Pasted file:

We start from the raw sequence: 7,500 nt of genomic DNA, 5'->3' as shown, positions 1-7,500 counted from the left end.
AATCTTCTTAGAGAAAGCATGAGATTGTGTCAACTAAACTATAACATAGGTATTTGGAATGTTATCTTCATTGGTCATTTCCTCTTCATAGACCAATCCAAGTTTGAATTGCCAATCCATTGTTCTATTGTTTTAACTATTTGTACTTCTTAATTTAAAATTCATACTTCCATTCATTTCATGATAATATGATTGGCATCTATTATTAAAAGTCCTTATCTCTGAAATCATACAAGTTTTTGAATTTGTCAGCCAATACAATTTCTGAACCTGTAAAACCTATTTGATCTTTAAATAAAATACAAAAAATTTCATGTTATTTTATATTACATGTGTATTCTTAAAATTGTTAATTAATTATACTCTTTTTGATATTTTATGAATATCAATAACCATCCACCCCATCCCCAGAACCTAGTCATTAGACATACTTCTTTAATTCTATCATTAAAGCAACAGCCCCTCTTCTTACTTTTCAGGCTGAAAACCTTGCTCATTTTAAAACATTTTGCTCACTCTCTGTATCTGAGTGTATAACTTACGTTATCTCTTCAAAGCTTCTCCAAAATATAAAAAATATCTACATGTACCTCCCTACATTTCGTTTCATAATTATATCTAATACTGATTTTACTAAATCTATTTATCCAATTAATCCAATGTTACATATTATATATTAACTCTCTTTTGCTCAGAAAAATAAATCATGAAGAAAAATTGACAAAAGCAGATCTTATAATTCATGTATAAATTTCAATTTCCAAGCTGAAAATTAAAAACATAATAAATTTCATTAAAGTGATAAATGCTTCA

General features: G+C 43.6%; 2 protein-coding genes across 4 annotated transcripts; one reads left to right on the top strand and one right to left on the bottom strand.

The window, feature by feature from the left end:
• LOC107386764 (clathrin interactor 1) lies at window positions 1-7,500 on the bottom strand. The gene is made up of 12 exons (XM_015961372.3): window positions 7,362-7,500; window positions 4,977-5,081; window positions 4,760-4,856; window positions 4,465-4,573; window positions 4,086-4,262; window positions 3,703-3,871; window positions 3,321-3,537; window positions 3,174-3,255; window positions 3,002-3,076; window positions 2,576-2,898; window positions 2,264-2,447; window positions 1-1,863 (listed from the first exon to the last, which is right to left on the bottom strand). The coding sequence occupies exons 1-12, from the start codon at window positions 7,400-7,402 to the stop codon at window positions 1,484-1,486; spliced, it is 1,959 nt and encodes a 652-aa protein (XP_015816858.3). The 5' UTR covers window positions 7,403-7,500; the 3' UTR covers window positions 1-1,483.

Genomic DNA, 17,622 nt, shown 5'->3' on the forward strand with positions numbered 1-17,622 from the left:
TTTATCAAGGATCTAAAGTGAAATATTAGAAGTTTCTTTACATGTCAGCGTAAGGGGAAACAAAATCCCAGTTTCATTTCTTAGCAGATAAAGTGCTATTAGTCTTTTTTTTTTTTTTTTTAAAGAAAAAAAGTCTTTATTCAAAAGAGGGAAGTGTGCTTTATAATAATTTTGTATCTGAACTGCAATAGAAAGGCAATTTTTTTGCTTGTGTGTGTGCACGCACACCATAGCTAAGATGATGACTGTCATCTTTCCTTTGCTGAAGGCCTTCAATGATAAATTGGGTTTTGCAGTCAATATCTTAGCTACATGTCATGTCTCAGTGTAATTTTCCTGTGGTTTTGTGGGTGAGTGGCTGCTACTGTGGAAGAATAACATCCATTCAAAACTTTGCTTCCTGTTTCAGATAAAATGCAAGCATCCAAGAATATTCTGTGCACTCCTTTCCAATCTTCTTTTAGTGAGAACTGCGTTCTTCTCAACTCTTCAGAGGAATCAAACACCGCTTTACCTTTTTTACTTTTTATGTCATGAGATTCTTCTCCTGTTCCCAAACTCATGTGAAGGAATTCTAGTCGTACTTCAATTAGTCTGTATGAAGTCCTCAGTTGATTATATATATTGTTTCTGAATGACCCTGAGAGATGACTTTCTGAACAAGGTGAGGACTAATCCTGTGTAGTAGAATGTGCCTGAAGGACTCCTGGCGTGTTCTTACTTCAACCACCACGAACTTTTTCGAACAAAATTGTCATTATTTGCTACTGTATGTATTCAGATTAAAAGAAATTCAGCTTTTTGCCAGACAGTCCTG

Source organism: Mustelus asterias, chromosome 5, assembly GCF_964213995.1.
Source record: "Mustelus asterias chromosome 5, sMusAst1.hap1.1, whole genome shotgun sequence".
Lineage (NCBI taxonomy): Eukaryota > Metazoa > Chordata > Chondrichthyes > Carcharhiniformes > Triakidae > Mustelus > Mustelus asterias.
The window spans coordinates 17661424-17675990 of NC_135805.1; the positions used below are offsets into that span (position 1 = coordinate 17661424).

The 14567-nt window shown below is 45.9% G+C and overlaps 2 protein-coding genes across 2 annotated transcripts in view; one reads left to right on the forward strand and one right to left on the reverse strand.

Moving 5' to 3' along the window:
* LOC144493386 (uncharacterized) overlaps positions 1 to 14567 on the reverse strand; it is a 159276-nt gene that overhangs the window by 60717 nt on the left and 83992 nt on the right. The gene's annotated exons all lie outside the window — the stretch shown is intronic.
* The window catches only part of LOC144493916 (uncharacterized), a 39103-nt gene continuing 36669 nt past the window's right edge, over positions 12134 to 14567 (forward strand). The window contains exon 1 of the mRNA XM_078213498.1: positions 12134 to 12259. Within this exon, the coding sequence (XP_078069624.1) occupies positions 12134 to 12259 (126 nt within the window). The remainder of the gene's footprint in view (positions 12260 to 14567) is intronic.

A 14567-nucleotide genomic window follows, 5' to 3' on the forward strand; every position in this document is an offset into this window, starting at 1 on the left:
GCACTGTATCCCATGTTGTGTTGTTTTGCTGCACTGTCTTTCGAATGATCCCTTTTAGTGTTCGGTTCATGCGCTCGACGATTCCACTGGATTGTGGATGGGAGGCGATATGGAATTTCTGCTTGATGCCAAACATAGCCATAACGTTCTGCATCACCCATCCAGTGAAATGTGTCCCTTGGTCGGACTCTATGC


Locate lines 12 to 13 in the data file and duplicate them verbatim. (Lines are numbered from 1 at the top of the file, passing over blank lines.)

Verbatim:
The 14567-nt window shown below is 45.9% G+C and overlaps 2 protein-coding genes across 2 annotated transcripts in view; one reads left to right on the forward strand and one right to left on the reverse strand.

Moving 5' to 3' along the window: